Monday, October 5, 2009

Sip it, Don't Slam it

Posted By on Mon, Oct 5, 2009 at 1:09 PM

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Last month, the Wandering Wino told you about the opportunity to attend a Herradura Tequila tasting dinner at The Palm Restaurant downtown. Luckily I took my own advice and grabbed a bus downtown on a Friday night. (Yes, I'm too cheap to valet park, even for free, and I don't like to drive my car after "sampling" several glasses of tequila.) I was intrigued by both the opportunity to try the various product offerings of Herradura as well as the accompanying menu promised by The Palm.

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This was the second year for The Palm/Herradura event which is rotating between many of the steakhouse's locations around the country. Diners were greeted at the front door of a private dining room by a festive mariachi band and bottomless margaritas for a half hour reception which served to put everyone in a convivial mood. Representatives of Herraudura and their importer Brown-Forman circulated around the room introducing themselves and answering questions from the crowd.

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Each table was set with a tasting mat and an assortment of instructional materials and swag. I was lucky enough to be sitting between the two best educational materials in the house, Luis Guy Ricaud and David Page from Brown-Forman in Louisville. They patiently answered my questions and regaled the other twenty-five or so tasters with stories and the history of the nectar of the Blue Agave which has flowed from Casa Herradura since 1870.

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A tequila tasting dinner is surprisingly very similar to a wine dinner. Attention is paid to details such as proper stemware, appropriate menu pairings and comparing the changing flavors of the tequilas as they interact with food. If you're planning to really taste your tequila, go ahead and throw that shot glass over your shoulder with the salt. A wide-bottomed snifter helps to evaporate the tequila aroma as it warms introducing it into your nose before you ever think about actually tasting it. Just like with wine, a gentle swirling of the glass magnifies this effect and allows you to consider the appearance and "legs" of the tequila. The first quick whiff of a fine tequila usually has hints of floral notes which if followed by a deep snifter sniff will give way to the spicier fruits. Try hard to block memories of the smells of a college frat house or the floor of Señor Frog's in Cancun if you really want to experience the best that Jalisco has to offer.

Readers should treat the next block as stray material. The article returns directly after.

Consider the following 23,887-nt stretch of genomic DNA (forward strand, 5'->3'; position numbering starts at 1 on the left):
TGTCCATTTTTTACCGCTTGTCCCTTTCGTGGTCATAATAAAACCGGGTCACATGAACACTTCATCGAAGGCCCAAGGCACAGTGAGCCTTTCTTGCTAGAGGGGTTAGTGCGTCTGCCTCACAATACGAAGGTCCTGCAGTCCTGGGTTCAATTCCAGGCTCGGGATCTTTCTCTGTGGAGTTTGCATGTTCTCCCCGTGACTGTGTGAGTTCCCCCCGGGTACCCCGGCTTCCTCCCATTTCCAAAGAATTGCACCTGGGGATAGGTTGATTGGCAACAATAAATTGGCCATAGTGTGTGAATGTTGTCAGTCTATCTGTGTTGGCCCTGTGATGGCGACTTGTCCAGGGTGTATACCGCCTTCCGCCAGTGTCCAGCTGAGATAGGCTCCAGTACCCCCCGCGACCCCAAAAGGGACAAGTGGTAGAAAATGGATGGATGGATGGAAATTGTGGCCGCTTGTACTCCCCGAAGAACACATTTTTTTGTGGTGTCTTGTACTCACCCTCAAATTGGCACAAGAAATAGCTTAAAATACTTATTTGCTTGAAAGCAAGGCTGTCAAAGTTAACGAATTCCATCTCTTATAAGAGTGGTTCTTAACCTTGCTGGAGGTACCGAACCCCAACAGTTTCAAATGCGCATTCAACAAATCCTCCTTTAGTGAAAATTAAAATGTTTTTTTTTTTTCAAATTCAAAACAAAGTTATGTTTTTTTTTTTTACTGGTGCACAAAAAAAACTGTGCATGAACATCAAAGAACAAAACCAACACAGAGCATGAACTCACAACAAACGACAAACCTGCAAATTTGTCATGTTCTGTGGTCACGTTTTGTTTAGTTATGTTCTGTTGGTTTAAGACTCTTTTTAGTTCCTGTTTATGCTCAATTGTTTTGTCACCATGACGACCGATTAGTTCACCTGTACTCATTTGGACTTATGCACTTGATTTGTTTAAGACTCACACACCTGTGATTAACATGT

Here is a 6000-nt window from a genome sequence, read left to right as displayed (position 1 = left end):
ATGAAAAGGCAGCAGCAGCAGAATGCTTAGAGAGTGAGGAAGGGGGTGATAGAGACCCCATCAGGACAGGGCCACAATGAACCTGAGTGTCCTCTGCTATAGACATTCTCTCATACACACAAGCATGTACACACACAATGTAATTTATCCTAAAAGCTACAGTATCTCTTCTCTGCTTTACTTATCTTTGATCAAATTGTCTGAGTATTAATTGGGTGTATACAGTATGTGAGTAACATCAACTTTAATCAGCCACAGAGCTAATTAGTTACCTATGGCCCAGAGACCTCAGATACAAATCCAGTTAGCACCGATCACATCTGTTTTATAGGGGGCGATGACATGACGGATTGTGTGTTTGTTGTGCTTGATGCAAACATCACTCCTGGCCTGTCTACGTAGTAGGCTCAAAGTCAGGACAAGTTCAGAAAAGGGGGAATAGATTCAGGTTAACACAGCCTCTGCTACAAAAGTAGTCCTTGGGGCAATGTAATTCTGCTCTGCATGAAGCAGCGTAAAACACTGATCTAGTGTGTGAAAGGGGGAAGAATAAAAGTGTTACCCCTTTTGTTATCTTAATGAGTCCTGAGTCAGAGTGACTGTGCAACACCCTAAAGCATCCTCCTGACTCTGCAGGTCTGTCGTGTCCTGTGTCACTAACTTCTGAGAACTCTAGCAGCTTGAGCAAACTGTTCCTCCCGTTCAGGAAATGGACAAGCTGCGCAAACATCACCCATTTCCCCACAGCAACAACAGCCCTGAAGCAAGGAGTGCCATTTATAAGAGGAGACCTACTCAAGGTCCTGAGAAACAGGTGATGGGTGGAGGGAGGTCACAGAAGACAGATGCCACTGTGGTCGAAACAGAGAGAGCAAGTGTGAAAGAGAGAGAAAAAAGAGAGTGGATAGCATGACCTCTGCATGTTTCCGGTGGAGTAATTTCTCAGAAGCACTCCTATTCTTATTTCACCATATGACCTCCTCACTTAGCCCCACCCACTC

We tasted three tequilas which retailed in the $35-50 range for a standard bottle and one offering which costs as much as ten times as much. Unlike fine wines, the difference between these price points is not varietal or vintage or even production methods. Instead, all four premium Herradura products start their lives as the same base liquor. The difference comes from the amount of time you have to wait for them, which they spend cozily mellowing in oak.

There are 136 types of agave plants. You can make alcohol from all of them, but you might not want to drink them all. Only the Blue Agave produces what can legally be called "tequila." The rest are fermented and distilled into "mezcal," which is the type of liquor that marketers can actually drop the larva of an agave snout weevil into and convince American tourists to pay extra for it. No thanks.

With a true tequila, the heart of the Blue Agave is baked in clay ovens and then fermented naturally using only the yeast which is present in the air of the tiny Mexican town of Amatitan. After fermentation and distillation is complete, the raw tequila is moved into American oak barrels for aging. One benefit that Herradura has over many other brands is access the the huge cooperage owned by Brown-Forman to ensure the availability and quality of their barrels.